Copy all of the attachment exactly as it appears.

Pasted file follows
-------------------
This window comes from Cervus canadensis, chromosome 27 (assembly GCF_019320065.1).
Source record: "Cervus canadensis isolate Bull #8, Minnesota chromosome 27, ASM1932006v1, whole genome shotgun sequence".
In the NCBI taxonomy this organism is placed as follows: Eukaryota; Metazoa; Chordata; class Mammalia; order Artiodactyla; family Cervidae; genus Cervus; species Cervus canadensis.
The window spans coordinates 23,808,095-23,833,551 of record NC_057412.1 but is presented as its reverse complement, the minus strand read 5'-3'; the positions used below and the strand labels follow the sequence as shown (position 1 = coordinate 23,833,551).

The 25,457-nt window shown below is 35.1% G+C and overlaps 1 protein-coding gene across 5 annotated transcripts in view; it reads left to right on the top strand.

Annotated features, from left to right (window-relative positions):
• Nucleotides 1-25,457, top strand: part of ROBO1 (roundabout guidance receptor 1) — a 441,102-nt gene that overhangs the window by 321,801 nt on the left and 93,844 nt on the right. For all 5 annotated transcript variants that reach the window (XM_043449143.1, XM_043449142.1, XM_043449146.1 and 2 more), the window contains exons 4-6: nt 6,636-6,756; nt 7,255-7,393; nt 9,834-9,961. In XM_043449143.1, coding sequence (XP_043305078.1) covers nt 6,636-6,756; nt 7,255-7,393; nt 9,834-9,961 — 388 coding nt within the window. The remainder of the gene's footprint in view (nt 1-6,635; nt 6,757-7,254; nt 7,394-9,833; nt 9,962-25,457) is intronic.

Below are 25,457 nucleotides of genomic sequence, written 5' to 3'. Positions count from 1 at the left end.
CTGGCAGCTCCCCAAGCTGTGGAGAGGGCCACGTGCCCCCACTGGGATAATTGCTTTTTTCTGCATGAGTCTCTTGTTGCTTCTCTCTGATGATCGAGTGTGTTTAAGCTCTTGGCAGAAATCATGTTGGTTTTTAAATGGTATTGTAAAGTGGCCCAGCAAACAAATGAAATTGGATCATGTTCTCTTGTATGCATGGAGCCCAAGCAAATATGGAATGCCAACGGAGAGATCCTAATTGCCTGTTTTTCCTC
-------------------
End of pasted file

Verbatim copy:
This window comes from Cervus canadensis, chromosome 27 (assembly GCF_019320065.1).
Source record: "Cervus canadensis isolate Bull #8, Minnesota chromosome 27, ASM1932006v1, whole genome shotgun sequence".
In the NCBI taxonomy this organism is placed as follows: Eukaryota; Metazoa; Chordata; class Mammalia; order Artiodactyla; family Cervidae; genus Cervus; species Cervus canadensis.
The window spans coordinates 23,808,095-23,833,551 of record NC_057412.1 but is presented as its reverse complement, the minus strand read 5'-3'; the positions used below and the strand labels follow the sequence as shown (position 1 = coordinate 23,833,551).

The 25,457-nt window shown below is 35.1% G+C and overlaps 1 protein-coding gene across 5 annotated transcripts in view; it reads left to right on the top strand.

Annotated features, from left to right (window-relative positions):
• Nucleotides 1-25,457, top strand: part of ROBO1 (roundabout guidance receptor 1) — a 441,102-nt gene that overhangs the window by 321,801 nt on the left and 93,844 nt on the right. For all 5 annotated transcript variants that reach the window (XM_043449143.1, XM_043449142.1, XM_043449146.1 and 2 more), the window contains exons 4-6: nt 6,636-6,756; nt 7,255-7,393; nt 9,834-9,961. In XM_043449143.1, coding sequence (XP_043305078.1) covers nt 6,636-6,756; nt 7,255-7,393; nt 9,834-9,961 — 388 coding nt within the window. The remainder of the gene's footprint in view (nt 1-6,635; nt 6,757-7,254; nt 7,394-9,833; nt 9,962-25,457) is intronic.

Below are 25,457 nucleotides of genomic sequence, written 5' to 3'. Positions count from 1 at the left end.
CTGGCAGCTCCCCAAGCTGTGGAGAGGGCCACGTGCCCCCACTGGGATAATTGCTTTTTTCTGCATGAGTCTCTTGTTGCTTCTCTCTGATGATCGAGTGTGTTTAAGCTCTTGGCAGAAATCATGTTGGTTTTTAAATGGTATTGTAAAGTGGCCCAGCAAACAAATGAAATTGGATCATGTTCTCTTGTATGCATGGAGCCCAAGCAAATATGGAATGCCAACGGAGAGATCCTAATTGCCTGTTTTTCCTC